My guess is that you are taken advantage of Probably the teacher's cousin, who is a marine biologist, got this numbers from an actual experiment and thought, "Why don't I give this to the kids in my cousin's math class; let's see what they can figure out".

Seriously, I think what you did is right and the problem here is that data fluctuates a lot. Note, for example, that the intensity at 28 is greater that at 26. Also, the ratio of intensities at 20 and 22 is 1.11 while the ratio between 22 and 24 is 1.37.

I did plug the numbers in a spreadsheet and calculated K and B based on every pair of consecutive measurements. The standard deviation of B turned out to be 1212.0, while the average was 1854.3. This shows how wild the data is.

The best-fitting K and B computed by the LOGTEST function (OpenOffice 3.2) were -0,104 and 1458.159, respectively. OpenOffice uses linear regression (the "least squares" method). The average of K's and the median of B's computed from each pair were 0,1039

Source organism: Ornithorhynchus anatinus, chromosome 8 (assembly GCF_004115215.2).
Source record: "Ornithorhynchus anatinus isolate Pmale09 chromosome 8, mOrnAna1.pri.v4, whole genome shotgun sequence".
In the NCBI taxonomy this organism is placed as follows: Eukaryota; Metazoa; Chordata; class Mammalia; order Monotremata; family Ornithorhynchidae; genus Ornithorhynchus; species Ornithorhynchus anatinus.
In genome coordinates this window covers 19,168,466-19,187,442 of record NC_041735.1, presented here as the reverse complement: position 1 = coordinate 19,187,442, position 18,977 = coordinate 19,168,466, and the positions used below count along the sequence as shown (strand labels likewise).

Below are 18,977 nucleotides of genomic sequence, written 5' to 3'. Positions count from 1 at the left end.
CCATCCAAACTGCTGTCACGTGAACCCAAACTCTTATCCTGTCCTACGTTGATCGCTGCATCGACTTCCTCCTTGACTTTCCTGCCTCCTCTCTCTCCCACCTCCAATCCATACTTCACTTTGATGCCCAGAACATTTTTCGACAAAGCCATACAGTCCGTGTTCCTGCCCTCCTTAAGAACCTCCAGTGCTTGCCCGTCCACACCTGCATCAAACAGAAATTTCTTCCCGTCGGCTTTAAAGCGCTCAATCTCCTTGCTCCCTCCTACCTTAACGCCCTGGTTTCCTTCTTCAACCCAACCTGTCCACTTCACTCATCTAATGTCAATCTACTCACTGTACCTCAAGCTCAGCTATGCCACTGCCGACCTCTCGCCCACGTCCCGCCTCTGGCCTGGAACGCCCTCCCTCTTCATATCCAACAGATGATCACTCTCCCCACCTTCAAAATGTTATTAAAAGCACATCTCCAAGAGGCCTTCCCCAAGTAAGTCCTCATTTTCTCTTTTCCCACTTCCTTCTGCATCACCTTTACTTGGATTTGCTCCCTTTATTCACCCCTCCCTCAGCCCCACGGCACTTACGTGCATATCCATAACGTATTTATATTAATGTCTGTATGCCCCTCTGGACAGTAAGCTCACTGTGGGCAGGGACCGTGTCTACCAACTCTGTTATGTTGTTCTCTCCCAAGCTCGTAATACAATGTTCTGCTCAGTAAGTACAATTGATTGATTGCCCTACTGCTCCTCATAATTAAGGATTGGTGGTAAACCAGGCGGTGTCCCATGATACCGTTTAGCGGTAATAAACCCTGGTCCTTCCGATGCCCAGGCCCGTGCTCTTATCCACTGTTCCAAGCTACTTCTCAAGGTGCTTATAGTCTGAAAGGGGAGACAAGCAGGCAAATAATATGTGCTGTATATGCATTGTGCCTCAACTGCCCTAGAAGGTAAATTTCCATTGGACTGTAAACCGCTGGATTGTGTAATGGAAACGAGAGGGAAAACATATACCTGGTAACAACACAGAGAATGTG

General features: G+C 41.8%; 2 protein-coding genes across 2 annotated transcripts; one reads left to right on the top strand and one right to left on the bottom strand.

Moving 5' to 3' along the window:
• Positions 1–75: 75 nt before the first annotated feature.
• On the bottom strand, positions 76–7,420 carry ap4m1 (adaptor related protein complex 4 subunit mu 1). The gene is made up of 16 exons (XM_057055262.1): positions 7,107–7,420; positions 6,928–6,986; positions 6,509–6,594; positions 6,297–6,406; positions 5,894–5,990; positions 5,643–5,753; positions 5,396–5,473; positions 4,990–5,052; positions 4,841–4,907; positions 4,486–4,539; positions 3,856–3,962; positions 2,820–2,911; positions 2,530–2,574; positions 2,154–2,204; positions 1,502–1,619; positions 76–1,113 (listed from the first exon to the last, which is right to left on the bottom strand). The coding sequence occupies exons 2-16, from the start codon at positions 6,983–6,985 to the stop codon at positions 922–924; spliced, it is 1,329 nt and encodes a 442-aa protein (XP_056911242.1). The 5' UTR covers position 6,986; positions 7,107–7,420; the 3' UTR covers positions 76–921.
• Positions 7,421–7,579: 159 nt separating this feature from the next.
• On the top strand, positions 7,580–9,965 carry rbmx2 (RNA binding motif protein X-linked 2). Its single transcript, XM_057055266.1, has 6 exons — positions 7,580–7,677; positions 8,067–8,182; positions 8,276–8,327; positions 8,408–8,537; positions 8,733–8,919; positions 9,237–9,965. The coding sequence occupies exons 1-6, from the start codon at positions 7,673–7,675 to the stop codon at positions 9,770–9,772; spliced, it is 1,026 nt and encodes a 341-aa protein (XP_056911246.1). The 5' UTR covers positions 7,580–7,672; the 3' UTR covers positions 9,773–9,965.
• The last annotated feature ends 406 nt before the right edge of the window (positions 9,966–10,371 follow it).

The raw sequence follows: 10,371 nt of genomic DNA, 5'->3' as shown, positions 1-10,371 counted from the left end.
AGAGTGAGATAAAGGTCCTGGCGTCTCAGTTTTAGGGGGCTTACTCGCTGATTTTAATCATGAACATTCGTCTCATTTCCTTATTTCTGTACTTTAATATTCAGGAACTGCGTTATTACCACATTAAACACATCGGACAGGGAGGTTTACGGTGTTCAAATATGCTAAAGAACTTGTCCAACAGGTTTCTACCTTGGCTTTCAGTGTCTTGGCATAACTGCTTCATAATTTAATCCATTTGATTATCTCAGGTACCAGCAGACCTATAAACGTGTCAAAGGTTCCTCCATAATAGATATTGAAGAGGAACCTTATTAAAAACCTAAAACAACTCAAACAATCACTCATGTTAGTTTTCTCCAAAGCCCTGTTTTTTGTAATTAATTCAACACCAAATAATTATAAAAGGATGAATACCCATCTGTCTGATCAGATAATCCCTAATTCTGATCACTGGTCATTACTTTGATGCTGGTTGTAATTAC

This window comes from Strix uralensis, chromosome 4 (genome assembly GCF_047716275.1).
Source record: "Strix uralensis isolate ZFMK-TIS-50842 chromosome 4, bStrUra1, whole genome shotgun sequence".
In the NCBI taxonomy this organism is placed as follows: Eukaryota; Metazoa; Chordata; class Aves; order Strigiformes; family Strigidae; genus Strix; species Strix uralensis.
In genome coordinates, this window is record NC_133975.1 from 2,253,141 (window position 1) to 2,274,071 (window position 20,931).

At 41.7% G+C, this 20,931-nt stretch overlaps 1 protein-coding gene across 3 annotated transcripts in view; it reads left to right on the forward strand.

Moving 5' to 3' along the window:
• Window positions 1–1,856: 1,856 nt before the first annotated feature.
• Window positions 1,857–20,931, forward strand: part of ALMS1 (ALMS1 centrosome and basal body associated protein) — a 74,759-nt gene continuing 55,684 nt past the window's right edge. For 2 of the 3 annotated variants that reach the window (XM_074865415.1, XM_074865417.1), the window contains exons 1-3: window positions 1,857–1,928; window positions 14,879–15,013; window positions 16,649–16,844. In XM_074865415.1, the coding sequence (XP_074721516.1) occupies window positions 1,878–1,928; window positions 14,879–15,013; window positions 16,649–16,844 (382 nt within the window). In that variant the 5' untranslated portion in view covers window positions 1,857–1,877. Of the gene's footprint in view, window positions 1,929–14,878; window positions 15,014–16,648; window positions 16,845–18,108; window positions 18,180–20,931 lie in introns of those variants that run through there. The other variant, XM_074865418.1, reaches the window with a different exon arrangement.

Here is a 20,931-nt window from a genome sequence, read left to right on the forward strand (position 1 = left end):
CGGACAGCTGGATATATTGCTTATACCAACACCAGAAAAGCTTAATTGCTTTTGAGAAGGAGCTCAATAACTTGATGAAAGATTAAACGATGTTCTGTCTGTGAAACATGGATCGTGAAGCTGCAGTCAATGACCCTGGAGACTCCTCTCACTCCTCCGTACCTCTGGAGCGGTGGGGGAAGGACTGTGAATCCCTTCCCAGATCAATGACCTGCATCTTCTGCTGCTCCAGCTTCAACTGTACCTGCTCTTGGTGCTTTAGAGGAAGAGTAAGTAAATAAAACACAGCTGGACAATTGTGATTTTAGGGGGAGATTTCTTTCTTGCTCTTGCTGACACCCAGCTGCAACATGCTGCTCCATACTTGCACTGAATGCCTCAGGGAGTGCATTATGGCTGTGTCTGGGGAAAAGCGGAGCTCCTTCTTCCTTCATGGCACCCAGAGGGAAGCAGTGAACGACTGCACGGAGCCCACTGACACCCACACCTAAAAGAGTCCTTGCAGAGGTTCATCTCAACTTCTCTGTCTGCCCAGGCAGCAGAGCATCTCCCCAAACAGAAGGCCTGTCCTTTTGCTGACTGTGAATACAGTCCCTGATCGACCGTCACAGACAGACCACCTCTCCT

1468,741, which is pretty close.

Your solution probably should depend on what the question is testing. If you were studying the least squares method, then you should apply it. If you only studied the exponential function, then what you did is probably sufficient.

Disclaimer: I am not a statistician. You may get a more authoritative answer in one of the statistics forums on this site.